Biostatistics in the Decisive Decade
Sally C. Morton
Arizona State University
Today’s challenges are accelerating in both scale and complexity as we enter what some have called the “Decisive Decade.” The urgent nature of issues facing the world, such as the inequitable health effects of climate change, requires that we produce practical and implementable transdisciplinary research and solutions. Biostatisticians have always stepped up to solving meaningful problems – recent contributions during the pandemic are just one example. However, the scientific community needs to conduct research faster and at scale, and Biostatistics has an essential role to play in this evolution. Using Arizona State University (ASU) as an organizational model, I will identify the critical areas our discipline needs to address to ensure that we make meaningful progress quickly. From the perspective of a university research administrator, I will describe how ASU is accelerating our research practices, through leadership, organizational design, and industry and community partnerships. I will also consider barriers to progress, particularly in the context of assessment in academia, such as incentives, expectations and risk-taking. Embracing these approaches and overcoming these barriers will allow our discipline to have maximum impact during this critical period.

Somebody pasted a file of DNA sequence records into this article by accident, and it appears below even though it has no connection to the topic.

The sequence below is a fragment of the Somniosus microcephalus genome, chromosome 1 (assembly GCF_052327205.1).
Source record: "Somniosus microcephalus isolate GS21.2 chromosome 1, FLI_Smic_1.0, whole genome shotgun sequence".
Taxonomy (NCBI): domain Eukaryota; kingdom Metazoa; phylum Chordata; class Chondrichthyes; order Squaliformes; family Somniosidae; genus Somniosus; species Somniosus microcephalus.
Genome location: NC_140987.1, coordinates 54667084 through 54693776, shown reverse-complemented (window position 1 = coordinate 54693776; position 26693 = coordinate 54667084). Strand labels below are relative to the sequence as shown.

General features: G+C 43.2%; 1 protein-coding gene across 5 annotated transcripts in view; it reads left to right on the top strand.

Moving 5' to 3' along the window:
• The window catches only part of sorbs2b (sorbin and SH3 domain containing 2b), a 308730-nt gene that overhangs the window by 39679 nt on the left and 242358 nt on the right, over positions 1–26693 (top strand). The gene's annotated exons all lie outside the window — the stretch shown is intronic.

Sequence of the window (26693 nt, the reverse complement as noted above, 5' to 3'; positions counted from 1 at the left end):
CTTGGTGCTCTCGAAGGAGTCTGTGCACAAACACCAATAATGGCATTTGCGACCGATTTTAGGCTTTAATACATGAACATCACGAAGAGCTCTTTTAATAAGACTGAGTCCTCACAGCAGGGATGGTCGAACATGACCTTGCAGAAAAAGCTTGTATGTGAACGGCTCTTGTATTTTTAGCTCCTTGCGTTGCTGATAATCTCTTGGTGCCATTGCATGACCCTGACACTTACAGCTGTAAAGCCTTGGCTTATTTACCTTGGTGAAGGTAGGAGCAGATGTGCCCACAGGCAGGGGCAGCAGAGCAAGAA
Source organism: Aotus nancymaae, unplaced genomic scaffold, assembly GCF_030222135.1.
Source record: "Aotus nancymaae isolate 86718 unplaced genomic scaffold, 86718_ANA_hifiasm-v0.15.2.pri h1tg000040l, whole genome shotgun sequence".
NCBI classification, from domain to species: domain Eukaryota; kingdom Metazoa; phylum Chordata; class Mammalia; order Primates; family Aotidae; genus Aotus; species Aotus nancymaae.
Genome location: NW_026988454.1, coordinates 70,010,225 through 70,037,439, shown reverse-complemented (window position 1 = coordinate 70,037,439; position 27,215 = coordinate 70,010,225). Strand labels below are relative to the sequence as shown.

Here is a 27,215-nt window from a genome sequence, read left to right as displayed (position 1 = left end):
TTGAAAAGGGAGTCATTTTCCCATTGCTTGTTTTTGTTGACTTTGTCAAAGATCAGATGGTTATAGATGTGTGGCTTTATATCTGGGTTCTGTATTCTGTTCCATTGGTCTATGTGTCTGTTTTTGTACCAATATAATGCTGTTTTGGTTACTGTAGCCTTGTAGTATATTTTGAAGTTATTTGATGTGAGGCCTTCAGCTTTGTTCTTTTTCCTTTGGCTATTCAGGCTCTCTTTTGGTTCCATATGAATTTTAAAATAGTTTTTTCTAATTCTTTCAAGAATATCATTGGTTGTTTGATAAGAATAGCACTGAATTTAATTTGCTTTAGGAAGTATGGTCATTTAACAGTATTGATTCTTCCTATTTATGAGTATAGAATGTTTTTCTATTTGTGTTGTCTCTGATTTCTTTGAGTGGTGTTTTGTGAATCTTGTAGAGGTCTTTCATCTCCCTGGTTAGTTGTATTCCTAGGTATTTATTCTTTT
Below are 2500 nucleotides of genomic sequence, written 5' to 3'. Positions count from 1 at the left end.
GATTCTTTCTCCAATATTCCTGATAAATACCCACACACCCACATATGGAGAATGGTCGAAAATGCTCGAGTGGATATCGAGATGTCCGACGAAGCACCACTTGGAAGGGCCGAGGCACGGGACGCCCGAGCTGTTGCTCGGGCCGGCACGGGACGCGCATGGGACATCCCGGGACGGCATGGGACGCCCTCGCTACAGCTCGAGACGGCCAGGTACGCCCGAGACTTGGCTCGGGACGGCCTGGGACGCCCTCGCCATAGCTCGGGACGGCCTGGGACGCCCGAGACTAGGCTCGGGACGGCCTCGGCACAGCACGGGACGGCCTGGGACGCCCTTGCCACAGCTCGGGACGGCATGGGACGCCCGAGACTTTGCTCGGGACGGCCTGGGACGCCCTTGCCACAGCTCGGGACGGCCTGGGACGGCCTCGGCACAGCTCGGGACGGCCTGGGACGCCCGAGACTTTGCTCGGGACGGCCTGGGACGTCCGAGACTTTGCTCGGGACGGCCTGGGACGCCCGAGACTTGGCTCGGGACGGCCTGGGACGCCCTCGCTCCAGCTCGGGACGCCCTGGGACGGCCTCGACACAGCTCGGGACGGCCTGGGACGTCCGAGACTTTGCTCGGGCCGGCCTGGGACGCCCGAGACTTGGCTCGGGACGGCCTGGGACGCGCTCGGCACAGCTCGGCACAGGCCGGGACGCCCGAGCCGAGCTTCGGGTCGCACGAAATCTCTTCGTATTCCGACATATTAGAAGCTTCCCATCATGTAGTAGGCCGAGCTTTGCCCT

Sally C. Morton, Ph.D., is executive vice president of Knowledge Enterprise at Arizona State University. Knowledge Enterprise is responsible for the University’s research ecosystem. Morton advances research priorities, oversees institutes and initiatives, and leads economic development, international development, and corporate engagement and strategic partnerships. She is a professor in the College of Health Solutions and the School of Mathematical and Statistical Sciences. Previously, Morton was dean of the College of Science at Virginia Tech; chair of biostatistics at the University of Pittsburgh; vice president for statistics and epidemiology at RTI International; and head of the RAND Corporation Statistics Group. Her research focuses on evidence synthesis, particularly meta-analysis, and patient-centered comparative effectiveness. Morton served as the 2009 president of the American Statistical Association (ASA). She is a Fellow of the ASA, the American Association for the Advancement of Science, and the Society for Research Synthesis Methodology. She received the Janet Norwood Award and the ASA Founders Award. Morton holds a PhD in statistics from Stanford University.